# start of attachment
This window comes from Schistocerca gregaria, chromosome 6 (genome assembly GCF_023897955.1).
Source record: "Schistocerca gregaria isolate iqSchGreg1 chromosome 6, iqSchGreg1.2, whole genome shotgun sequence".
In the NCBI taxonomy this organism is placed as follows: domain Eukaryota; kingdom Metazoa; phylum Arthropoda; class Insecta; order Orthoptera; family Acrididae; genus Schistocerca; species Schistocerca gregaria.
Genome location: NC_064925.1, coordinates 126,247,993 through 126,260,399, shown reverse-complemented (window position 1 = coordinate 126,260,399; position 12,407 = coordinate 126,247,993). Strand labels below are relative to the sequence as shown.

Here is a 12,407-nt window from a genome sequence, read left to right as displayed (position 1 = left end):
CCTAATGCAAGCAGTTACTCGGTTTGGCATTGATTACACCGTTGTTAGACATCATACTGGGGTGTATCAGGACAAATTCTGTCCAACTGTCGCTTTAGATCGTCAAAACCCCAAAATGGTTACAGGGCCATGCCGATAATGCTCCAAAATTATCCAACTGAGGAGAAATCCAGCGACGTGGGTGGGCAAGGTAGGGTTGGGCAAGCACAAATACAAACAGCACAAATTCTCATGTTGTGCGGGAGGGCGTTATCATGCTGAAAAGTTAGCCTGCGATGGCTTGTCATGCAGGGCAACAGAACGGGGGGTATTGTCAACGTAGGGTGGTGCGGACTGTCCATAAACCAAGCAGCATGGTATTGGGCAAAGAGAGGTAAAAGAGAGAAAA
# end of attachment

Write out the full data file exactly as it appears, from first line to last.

This window comes from Schistocerca gregaria, chromosome 6 (genome assembly GCF_023897955.1).
Source record: "Schistocerca gregaria isolate iqSchGreg1 chromosome 6, iqSchGreg1.2, whole genome shotgun sequence".
In the NCBI taxonomy this organism is placed as follows: domain Eukaryota; kingdom Metazoa; phylum Arthropoda; class Insecta; order Orthoptera; family Acrididae; genus Schistocerca; species Schistocerca gregaria.
Genome location: NC_064925.1, coordinates 126,247,993 through 126,260,399, shown reverse-complemented (window position 1 = coordinate 126,260,399; position 12,407 = coordinate 126,247,993). Strand labels below are relative to the sequence as shown.

Here is a 12,407-nt window from a genome sequence, read left to right as displayed (position 1 = left end):
CCTAATGCAAGCAGTTACTCGGTTTGGCATTGATTACACCGTTGTTAGACATCATACTGGGGTGTATCAGGACAAATTCTGTCCAACTGTCGCTTTAGATCGTCAAAACCCCAAAATGGTTACAGGGCCATGCCGATAATGCTCCAAAATTATCCAACTGAGGAGAAATCCAGCGACGTGGGTGGGCAAGGTAGGGTTGGGCAAGCACAAATACAAACAGCACAAATTCTCATGTTGTGCGGGAGGGCGTTATCATGCTGAAAAGTTAGCCTGCGATGGCTTGTCATGCAGGGCAACAGAACGGGGGGTATTGTCAACGTAGGGTGGTGCGGACTGTCCATAAACCAAGCAGCATGGTATTGGGCAAAGAGAGGTAAAAGAGAGAAAA